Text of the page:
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Is Prescription Medication For Acid Reflux The Answer? | Stop Acid Reflux Now

Is Prescription Medication For Acid Reflux The Answer?

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For many acid reflux sufferers a visit to the doctors results in a prescription medication for acid reflux to treat the symptoms, however little is usually offered in the way of preventing or treating the underlying cause of why acid reflux developed in the first place.

Acid reflux medication can be very effective in dealing with symptoms however, it is usually only prescribed in short course of 4 –8 weeks. Unless the cause of the acid reflux is addressed it’s likely that there will be many more trips to the doctor in the future for a repeat prescription. Is this something you want to have to do over and over again as you go through life?

There are many people who have an aversion to taking any type of medication. Some won’t bother with a painkiller when they have a headache, and would rather let it go away on its own. Others fear what medications can do to their bodies in the long run and rarely think it is a good idea to take anything. For others, cost is an issue – repeat prescriptions can start to get rather costly. If the thought of being reliant on medication to control your acid reflux concerns you then you’ll have to find an alternative way of dealing with the issue.

If you really want to avoid taking prescription medication for acid reflux, making some simple lifestyle changes can successfully address the underlying cause of your condition. You may find it beneficial to take medication to get your reflux under control initially, especially if there is damage to the delicate esophagus lining, but implementing lifestyle changes at the same time means that you’re targeting the cause immediately.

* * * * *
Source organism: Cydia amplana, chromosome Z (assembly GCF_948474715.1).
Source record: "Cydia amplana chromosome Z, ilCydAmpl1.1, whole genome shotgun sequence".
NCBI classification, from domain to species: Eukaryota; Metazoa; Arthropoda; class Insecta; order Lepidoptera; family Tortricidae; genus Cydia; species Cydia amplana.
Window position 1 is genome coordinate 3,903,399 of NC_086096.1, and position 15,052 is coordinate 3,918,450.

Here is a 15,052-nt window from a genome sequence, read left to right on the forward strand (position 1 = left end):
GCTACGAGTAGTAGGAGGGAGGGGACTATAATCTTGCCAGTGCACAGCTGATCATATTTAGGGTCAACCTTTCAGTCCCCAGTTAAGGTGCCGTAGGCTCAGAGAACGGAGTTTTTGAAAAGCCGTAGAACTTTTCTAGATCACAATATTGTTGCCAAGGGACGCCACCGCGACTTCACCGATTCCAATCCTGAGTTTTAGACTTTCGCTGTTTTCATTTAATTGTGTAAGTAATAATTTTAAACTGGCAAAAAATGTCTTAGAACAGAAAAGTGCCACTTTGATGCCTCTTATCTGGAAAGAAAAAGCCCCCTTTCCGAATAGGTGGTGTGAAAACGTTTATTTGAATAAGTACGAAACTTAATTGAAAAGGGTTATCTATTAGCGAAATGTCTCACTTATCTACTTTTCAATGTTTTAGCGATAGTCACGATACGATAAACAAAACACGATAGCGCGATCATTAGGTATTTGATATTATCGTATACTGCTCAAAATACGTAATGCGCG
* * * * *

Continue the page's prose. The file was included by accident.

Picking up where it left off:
If you are overweight, you should try to lose the excess weight. The extra weight can weigh heavily on your stomach and esophagus, especially when lying down. This can place excess pressure on the muscle at the top of the stomach (lower esophageal sphincter) that holds your stomach contents in, leaving it weakened and unable to close properly.

Plus, if you’re a smoker, you should aim to stop or at the very least cut down significantly as smoking also acts to weaken the lower esophageal sphincter muscle.

Diet also plays an important role when controlling acid reflux symptoms naturally. There are a number of common trigger foods that can bring on symptoms in most acid reflux sufferers including:
Fatty or fried foods
Spicy or rich foods
Fatty red meats
Tomatoes and tomato based sauces
Onion and garlic

When and how much you eat can also have an impact on your acid reflux symptoms and can be just as important as what you eat. Rather than having 3 large meals a day aim for 5 – 6 smaller meals and don’t rush your food. By eating smaller meals more frequently and chewing food thoroughly, you reduce the risk of developing acid reflux symptoms.